An American Hindu Monk In Manhattan: Transcending Our Karma

How does an all-American boy end up a happy, healthy, and whole Hindu monk?

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What the sages of the Hindu tradition tell us to do is to master the art of inaction, or akarma.  Akarma means that we are still acting in this world, yet our actions do not produce any karmic seeds. We are transcending the very concept of karma itself. 

How is this possible? The heart of the Hindu tradition is based on devotion to God (Krishna, or Visnu, in our tradition), and in this mood of a personal relationship with God, we find that He excuses any karmic seeds that may result from our actions. He does this provided they are done with the sincere attempt to be of selfless service to Him and to all the living beings we share this world with.

An example of this comes also comes from the Gita, as Krishna says:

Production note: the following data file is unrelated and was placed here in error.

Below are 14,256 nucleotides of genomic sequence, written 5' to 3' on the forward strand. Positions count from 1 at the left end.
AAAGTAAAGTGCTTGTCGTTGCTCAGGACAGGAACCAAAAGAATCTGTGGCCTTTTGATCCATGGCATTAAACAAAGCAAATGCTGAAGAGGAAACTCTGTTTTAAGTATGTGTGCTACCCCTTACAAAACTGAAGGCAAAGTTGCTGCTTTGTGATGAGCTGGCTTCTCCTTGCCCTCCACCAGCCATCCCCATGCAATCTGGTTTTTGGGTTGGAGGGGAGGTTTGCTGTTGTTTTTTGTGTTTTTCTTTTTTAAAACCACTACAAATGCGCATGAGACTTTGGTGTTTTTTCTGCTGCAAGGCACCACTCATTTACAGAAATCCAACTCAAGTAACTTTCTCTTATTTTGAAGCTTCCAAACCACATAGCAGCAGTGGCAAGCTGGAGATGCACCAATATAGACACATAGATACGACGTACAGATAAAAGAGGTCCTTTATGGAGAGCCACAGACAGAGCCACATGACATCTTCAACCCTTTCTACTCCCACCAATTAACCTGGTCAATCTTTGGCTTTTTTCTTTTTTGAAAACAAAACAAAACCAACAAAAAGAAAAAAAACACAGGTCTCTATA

If one offers Me with love and devotion a leaf, a flower, fruit or water, I will accept it.  (Chapter 9, Verse 26)

We know that we have a fundamental need to eat, but how can we satisfy this essential bodily need without accruing karma?  After all, even the most devout vegan has to engender some kind of violence on the plants and grains they consume.  What Krishna tells us here is that if we offer our foodstuffs to Him with devotion, grown and cooked and offered for His pleasure first, He excuses any potential karmic reactions that may have come along the way.

Karma ultimately means to accept responsibility for who we are and what we do.  We often rail at the ides of so-called cosmic injustice, blaming God for the problems that may befall us or society at large, but if we begin to properly understand the parameters of karma, we can take hold of our own lives and our whole spiritual destiny. 

Chris Fici is a writer/teacher/monk in the bhakti-yoga tradition. He has been practicing at the Bhaktivedanta Ashram at the Bhakti Center in New York City since 2009.  After receiving a degree in film studies at the University of Michigan, Chris began his exploration and study of the bhakti tradition. He currently teaches classes on the culture and art of vegetarian cooking, as well as the living philosophy of the Bhagavad-Gita, at New York University and Columbia University.

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